On this day in the year 2002, the city of Lagos was brought to it knees by the devastating explosions in the Ikeja Military Cantonment .
I would never forget that Sunday afternoon as the sounds of explosions ripped through the city just as my family was about having lunch. No one knew what was going on at the time. There was no light to watch the news on television and I don’t remember if we had a radio set. Everyone remained huddled as we prayed silently. As someone who had heard stories of political clashes and had witnessed the horrors of a tribal clash, I feared for the worst.
Towards the evening, bits of information began to flood in. There had been a bomb blast at the Ikeja cantonment. Somehow, I released the breath I didn’t realized I had been holding. At the time, lived in Mile 12 and even though nine-year old me didn’t know where exactly the cantonment was located, I knew we were somehow safe from whatever was going on. Perhaps it’s not as bad as I had feared.
But the worst was yet to come. The next few days, I was exposed to the horrors that had been unleashed. I started to piece together the stories from what I had heard from the adults and what I watched in the news. Explosives kept in a warehouse had gone off. But nothing prepared me for the videos. God, the videos. I watched as bodies of men, women and children were dredged out of the canal. Many people had died, running towards a concealed canal that claimed more lives more than the actual bomb blast itself.
Kenny Saint Brown sang a song about it, a song I remember so well. A song I’m currently humming as I type this. It’s been 19 years and it still hurts. I honestly thought I had safely buried this memory. But the tears threatening to crawl out of my eyes beg to differ.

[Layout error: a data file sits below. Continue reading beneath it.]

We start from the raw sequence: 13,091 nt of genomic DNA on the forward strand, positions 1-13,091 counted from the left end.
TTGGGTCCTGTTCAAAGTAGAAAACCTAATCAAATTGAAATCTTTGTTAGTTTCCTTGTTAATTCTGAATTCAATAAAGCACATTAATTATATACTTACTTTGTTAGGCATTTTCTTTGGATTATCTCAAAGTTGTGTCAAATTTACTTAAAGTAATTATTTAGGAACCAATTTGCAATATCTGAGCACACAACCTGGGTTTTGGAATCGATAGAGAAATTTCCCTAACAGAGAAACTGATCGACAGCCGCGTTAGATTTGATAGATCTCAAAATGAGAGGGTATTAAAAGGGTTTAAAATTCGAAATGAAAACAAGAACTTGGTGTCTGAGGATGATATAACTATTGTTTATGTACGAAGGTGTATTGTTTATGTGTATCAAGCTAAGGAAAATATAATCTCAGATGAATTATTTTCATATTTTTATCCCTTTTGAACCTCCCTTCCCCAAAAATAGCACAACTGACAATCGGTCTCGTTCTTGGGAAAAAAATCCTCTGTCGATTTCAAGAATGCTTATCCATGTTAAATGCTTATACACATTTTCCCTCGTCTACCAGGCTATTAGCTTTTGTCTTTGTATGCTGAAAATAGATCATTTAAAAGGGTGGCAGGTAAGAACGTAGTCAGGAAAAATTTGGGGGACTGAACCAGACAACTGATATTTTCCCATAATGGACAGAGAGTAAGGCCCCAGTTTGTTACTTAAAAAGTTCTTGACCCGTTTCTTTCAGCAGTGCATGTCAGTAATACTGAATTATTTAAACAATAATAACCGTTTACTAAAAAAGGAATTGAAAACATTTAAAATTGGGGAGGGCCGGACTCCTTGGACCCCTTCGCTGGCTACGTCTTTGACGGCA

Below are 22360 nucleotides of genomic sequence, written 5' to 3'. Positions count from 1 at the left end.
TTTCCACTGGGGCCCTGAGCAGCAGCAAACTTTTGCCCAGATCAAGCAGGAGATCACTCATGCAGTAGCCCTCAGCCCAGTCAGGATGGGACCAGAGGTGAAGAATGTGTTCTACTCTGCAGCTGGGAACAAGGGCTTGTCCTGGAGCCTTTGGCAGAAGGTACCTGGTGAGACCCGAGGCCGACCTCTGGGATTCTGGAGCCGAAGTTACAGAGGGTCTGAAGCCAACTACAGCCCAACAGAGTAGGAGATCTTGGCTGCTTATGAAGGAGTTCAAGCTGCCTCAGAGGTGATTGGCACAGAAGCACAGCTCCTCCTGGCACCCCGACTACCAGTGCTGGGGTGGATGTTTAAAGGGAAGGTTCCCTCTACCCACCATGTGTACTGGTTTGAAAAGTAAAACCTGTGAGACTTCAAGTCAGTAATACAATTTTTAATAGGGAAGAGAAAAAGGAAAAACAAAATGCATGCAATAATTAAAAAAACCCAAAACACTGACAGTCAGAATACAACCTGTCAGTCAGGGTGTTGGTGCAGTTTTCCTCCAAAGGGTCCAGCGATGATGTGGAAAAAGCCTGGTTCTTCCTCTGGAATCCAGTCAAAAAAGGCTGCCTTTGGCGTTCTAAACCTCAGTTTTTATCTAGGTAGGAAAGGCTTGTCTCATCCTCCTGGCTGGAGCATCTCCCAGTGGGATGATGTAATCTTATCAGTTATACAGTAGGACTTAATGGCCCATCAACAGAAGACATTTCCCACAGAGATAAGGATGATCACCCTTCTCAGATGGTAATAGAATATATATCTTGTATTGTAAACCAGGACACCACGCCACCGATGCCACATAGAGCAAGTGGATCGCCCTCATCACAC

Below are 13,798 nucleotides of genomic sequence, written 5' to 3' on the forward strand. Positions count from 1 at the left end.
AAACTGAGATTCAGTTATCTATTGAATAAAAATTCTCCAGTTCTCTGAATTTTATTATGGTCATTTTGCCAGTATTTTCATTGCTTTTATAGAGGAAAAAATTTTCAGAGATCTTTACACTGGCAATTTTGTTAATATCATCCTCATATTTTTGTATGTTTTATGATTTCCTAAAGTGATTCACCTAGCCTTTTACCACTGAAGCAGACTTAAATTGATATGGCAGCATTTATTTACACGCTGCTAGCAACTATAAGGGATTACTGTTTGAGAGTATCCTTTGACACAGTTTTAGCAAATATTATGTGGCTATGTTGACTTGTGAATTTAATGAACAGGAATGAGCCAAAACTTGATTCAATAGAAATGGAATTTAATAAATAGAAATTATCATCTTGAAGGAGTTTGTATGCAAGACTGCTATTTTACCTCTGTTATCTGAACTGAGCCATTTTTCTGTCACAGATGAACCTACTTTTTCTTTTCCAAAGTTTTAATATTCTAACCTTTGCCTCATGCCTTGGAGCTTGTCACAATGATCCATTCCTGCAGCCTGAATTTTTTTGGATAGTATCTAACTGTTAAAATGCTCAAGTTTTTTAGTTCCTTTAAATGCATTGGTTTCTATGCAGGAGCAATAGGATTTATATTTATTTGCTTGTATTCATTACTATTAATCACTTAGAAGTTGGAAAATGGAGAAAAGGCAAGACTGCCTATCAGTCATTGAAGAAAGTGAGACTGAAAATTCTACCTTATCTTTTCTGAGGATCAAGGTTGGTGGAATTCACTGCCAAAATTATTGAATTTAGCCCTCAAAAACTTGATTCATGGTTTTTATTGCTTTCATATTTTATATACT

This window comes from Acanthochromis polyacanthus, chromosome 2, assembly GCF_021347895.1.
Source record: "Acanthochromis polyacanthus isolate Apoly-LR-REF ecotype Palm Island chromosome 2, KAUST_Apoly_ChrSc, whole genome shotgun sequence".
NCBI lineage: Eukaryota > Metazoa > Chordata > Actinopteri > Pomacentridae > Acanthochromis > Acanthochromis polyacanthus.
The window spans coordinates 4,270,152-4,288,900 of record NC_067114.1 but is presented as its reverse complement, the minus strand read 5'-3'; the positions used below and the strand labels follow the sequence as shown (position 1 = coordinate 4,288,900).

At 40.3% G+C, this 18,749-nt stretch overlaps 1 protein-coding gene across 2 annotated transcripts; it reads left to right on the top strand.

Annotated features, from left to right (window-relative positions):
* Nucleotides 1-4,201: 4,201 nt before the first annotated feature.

There’s a personal reason why this day shakes me. On that day, my parents were supposed to attend a birthday party inside the cantonment. My father has this ideology that whenever we are going for a party, everyone must eat to their fill at home before we head there. He hates when people are using their eyes to follow food servers. “We are not hungry people,” he’d say. That day, they were a few hours late because my mum took time while preparing lunch. We were about digging into our meal, when we heard the explosions. For a long time, I wondered what would have happened if my parents had made it to the birthday party earlier. I just wondered what if.
The city of Lagos has seemed to move on from this disaster as no one really talks about it or remember it anymore. My heart goes out to families who lost loved ones during this incident. May their souls continue to rest in perfect peace. and may those they have left behind continue to find comfort.
You can read about the bomb blast in depth here
Jan 27, 2002. We’ll never forget.